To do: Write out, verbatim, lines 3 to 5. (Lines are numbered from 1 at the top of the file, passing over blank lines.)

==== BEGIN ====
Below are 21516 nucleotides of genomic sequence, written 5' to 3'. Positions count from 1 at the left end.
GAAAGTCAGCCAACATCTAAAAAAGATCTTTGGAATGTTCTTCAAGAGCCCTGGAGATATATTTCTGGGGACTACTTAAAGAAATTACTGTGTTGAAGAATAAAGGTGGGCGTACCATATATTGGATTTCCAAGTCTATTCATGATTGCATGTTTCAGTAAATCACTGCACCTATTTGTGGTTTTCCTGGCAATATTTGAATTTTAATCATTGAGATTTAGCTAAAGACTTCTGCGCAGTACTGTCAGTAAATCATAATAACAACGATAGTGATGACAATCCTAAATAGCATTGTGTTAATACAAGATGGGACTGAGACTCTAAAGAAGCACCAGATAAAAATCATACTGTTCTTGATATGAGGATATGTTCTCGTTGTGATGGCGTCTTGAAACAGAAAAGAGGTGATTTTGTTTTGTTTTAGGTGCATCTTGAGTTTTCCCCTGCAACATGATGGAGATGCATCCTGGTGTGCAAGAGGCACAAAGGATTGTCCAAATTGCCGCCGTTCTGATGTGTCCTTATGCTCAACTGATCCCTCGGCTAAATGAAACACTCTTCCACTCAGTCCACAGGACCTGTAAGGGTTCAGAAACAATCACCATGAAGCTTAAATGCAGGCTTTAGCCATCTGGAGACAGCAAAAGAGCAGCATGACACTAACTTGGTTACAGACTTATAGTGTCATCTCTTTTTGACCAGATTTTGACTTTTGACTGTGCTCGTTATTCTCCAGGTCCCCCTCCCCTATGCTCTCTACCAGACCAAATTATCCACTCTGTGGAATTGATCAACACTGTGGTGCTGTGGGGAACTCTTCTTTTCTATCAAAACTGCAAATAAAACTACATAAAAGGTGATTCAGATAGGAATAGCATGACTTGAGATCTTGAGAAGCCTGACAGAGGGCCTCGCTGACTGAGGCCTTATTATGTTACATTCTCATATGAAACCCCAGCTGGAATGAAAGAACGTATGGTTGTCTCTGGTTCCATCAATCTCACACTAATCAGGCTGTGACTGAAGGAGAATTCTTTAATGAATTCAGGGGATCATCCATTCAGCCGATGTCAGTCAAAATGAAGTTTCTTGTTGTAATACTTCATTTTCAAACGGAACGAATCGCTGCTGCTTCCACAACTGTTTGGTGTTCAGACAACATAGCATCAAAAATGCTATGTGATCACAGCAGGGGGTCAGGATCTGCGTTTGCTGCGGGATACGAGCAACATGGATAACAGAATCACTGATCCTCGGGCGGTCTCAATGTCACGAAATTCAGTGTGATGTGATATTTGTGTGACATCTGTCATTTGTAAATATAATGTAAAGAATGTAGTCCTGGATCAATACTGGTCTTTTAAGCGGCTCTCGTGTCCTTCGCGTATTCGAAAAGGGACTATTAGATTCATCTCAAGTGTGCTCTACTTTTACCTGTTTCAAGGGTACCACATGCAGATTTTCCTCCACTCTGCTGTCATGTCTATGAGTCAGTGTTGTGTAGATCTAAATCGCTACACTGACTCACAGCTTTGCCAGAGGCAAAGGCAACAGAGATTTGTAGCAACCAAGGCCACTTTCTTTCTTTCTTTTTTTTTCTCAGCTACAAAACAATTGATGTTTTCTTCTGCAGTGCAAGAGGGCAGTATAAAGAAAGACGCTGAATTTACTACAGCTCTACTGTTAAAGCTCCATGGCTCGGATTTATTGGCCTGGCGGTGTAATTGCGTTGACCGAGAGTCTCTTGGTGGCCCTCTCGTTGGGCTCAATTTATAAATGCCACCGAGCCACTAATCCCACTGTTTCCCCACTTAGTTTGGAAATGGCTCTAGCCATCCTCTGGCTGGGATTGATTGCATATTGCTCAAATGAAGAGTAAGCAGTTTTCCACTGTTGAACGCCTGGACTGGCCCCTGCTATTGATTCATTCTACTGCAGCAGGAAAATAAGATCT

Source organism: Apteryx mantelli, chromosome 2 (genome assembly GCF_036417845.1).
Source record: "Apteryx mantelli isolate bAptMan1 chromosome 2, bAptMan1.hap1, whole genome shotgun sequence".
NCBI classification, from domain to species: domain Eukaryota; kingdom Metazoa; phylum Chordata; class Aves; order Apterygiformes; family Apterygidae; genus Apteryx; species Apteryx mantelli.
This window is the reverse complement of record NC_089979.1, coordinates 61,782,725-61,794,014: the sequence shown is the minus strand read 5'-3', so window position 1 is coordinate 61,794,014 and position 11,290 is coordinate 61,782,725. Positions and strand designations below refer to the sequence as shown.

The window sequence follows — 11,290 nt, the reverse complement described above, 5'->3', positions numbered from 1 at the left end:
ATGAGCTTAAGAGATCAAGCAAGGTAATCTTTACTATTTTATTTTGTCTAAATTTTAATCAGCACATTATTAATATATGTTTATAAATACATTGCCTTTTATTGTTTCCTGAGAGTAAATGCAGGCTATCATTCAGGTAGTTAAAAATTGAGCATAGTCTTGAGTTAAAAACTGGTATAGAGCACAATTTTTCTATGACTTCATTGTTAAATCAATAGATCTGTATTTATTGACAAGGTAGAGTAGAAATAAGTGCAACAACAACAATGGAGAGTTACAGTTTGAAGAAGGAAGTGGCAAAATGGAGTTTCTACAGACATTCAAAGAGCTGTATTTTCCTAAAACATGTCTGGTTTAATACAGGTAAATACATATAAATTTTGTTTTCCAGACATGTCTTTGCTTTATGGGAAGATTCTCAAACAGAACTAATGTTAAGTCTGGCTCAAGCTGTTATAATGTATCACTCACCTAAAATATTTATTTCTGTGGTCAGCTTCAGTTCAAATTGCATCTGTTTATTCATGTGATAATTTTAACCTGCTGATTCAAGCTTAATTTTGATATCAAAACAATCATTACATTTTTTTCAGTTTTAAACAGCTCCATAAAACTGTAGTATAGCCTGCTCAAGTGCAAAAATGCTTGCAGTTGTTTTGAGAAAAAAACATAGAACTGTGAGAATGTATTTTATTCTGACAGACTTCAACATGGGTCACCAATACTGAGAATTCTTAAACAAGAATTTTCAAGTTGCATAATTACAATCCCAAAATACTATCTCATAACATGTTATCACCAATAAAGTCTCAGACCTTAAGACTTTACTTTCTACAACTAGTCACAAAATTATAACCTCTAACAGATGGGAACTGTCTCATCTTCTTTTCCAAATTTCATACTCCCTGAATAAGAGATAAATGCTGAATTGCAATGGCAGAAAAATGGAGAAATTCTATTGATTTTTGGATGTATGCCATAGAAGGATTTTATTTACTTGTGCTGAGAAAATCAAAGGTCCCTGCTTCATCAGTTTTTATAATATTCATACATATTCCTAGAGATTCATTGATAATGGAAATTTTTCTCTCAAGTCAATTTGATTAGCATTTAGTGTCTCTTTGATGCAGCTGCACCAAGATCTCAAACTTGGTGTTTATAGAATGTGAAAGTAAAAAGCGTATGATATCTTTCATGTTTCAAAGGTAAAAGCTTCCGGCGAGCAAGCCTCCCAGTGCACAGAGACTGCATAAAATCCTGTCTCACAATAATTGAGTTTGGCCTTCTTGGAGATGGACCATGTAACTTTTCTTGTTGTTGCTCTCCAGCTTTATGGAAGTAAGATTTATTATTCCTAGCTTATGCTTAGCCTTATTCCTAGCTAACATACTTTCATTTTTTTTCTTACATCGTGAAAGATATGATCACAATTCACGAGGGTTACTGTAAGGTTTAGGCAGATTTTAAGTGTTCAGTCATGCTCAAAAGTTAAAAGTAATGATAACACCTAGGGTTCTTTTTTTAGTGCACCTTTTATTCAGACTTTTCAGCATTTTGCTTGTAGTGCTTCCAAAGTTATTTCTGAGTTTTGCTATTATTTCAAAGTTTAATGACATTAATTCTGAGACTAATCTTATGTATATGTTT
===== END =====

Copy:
Source organism: Apteryx mantelli, chromosome 2 (genome assembly GCF_036417845.1).
Source record: "Apteryx mantelli isolate bAptMan1 chromosome 2, bAptMan1.hap1, whole genome shotgun sequence".
NCBI classification, from domain to species: domain Eukaryota; kingdom Metazoa; phylum Chordata; class Aves; order Apterygiformes; family Apterygidae; genus Apteryx; species Apteryx mantelli.